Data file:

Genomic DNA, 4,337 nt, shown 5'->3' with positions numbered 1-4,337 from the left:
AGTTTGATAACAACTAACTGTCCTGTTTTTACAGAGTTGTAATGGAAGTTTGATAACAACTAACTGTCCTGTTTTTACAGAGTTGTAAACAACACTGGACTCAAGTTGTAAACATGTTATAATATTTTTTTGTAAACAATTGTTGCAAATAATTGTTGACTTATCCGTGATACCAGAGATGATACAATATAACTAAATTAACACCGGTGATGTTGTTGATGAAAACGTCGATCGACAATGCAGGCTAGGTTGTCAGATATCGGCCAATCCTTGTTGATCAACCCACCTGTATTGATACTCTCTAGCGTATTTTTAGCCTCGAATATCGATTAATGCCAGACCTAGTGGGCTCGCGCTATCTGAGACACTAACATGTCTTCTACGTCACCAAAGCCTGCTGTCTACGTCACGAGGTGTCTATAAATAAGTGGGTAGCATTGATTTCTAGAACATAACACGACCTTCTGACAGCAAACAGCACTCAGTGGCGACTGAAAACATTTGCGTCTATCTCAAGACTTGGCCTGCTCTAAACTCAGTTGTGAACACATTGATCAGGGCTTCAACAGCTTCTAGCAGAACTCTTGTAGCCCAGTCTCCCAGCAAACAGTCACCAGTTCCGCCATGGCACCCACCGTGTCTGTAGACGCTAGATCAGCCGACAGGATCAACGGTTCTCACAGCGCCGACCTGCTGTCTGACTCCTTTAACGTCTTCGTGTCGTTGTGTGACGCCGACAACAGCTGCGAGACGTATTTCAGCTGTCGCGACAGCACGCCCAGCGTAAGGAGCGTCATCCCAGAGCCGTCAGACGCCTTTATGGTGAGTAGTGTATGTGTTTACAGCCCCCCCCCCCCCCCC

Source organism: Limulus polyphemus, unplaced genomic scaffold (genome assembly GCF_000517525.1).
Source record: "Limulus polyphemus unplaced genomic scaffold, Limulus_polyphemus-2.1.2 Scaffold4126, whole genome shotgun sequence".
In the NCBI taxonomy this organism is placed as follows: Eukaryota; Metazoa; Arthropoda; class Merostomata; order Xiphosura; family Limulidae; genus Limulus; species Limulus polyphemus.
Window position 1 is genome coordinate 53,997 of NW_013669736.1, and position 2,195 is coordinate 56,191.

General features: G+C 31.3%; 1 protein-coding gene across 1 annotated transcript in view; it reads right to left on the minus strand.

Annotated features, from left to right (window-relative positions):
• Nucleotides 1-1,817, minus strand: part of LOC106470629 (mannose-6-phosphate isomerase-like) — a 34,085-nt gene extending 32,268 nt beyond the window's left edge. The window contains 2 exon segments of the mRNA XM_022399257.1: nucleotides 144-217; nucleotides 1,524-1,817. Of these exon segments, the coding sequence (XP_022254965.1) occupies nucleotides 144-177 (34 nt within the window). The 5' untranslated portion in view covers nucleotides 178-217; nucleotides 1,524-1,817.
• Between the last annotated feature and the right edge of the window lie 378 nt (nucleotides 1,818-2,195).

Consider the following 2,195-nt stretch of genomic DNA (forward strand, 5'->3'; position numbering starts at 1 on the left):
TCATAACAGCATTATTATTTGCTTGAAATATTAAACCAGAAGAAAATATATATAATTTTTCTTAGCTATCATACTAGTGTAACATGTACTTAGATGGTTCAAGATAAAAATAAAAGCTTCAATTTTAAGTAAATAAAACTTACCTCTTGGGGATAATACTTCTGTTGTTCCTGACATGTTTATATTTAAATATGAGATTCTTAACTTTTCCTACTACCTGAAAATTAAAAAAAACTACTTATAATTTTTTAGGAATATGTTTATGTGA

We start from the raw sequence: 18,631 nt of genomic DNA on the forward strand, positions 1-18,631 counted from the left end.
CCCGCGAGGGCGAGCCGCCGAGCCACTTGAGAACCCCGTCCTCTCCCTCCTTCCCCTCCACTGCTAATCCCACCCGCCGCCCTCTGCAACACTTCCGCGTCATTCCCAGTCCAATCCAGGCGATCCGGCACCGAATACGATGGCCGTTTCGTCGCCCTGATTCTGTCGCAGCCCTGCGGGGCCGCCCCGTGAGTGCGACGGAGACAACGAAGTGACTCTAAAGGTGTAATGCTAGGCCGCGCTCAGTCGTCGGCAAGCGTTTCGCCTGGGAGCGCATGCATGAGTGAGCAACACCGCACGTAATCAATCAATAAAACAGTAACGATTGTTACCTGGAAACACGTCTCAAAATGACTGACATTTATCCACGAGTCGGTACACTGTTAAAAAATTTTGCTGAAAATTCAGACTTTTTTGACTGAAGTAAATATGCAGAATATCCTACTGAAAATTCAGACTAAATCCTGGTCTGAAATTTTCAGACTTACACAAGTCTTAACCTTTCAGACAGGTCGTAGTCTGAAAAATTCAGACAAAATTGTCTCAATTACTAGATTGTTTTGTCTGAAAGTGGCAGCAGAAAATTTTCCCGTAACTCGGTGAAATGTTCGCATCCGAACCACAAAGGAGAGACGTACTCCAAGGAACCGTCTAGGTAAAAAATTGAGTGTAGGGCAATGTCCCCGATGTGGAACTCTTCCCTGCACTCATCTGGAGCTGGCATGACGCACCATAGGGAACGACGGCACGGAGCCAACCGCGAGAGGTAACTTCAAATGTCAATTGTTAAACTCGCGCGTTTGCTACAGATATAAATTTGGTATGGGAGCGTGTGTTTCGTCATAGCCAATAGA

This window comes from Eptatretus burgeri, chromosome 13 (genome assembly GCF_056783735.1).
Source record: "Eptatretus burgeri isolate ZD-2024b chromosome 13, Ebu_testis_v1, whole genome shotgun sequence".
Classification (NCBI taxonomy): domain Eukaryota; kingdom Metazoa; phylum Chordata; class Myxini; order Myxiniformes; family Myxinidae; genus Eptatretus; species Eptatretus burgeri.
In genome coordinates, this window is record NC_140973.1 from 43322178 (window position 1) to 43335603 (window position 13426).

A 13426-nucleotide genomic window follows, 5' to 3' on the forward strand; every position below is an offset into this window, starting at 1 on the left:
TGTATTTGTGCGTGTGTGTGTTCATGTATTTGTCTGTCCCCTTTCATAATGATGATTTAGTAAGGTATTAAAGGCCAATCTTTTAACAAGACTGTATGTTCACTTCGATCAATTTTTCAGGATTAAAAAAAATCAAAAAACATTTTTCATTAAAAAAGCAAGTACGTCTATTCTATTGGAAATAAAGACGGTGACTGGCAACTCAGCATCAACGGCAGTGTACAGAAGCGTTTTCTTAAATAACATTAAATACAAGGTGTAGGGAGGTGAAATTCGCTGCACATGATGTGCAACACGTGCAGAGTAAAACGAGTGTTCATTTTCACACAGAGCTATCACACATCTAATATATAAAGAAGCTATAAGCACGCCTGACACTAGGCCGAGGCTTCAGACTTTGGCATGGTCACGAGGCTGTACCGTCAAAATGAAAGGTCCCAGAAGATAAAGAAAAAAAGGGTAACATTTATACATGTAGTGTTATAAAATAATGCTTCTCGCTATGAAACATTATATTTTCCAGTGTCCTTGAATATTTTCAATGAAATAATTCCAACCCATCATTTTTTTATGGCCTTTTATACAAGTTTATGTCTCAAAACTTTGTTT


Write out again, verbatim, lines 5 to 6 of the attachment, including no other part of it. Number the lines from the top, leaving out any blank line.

In the NCBI taxonomy this organism is placed as follows: Eukaryota; Metazoa; Arthropoda; class Merostomata; order Xiphosura; family Limulidae; genus Limulus; species Limulus polyphemus.
Window position 1 is genome coordinate 53,997 of NW_013669736.1, and position 2,195 is coordinate 56,191.